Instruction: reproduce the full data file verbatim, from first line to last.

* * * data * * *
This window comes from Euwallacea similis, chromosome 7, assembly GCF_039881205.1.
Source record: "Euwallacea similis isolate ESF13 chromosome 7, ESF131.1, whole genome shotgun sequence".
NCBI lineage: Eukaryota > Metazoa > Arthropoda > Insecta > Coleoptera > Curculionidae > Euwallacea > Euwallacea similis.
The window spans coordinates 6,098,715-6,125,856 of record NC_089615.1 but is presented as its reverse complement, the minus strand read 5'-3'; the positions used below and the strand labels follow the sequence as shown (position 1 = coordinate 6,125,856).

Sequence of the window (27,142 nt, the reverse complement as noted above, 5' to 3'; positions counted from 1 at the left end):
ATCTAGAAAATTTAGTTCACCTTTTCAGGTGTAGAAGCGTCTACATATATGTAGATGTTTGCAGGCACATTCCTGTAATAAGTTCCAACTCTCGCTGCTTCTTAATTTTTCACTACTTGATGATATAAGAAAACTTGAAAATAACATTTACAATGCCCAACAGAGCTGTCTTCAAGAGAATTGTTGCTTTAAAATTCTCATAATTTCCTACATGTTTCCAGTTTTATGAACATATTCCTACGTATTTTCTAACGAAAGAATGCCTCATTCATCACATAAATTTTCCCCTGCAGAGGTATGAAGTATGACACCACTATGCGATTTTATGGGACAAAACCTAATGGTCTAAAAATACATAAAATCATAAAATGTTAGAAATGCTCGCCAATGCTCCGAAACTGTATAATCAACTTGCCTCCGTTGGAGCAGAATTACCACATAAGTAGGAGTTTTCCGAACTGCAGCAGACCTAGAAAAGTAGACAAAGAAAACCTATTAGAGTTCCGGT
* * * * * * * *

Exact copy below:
This window comes from Euwallacea similis, chromosome 7, assembly GCF_039881205.1.
Source record: "Euwallacea similis isolate ESF13 chromosome 7, ESF131.1, whole genome shotgun sequence".
NCBI lineage: Eukaryota > Metazoa > Arthropoda > Insecta > Coleoptera > Curculionidae > Euwallacea > Euwallacea similis.
The window spans coordinates 6,098,715-6,125,856 of record NC_089615.1 but is presented as its reverse complement, the minus strand read 5'-3'; the positions used below and the strand labels follow the sequence as shown (position 1 = coordinate 6,125,856).

Sequence of the window (27,142 nt, the reverse complement as noted above, 5' to 3'; positions counted from 1 at the left end):
ATCTAGAAAATTTAGTTCACCTTTTCAGGTGTAGAAGCGTCTACATATATGTAGATGTTTGCAGGCACATTCCTGTAATAAGTTCCAACTCTCGCTGCTTCTTAATTTTTCACTACTTGATGATATAAGAAAACTTGAAAATAACATTTACAATGCCCAACAGAGCTGTCTTCAAGAGAATTGTTGCTTTAAAATTCTCATAATTTCCTACATGTTTCCAGTTTTATGAACATATTCCTACGTATTTTCTAACGAAAGAATGCCTCATTCATCACATAAATTTTCCCCTGCAGAGGTATGAAGTATGACACCACTATGCGATTTTATGGGACAAAACCTAATGGTCTAAAAATACATAAAATCATAAAATGTTAGAAATGCTCGCCAATGCTCCGAAACTGTATAATCAACTTGCCTCCGTTGGAGCAGAATTACCACATAAGTAGGAGTTTTCCGAACTGCAGCAGACCTAGAAAAGTAGACAAAGAAAACCTATTAGAGTTCCGGT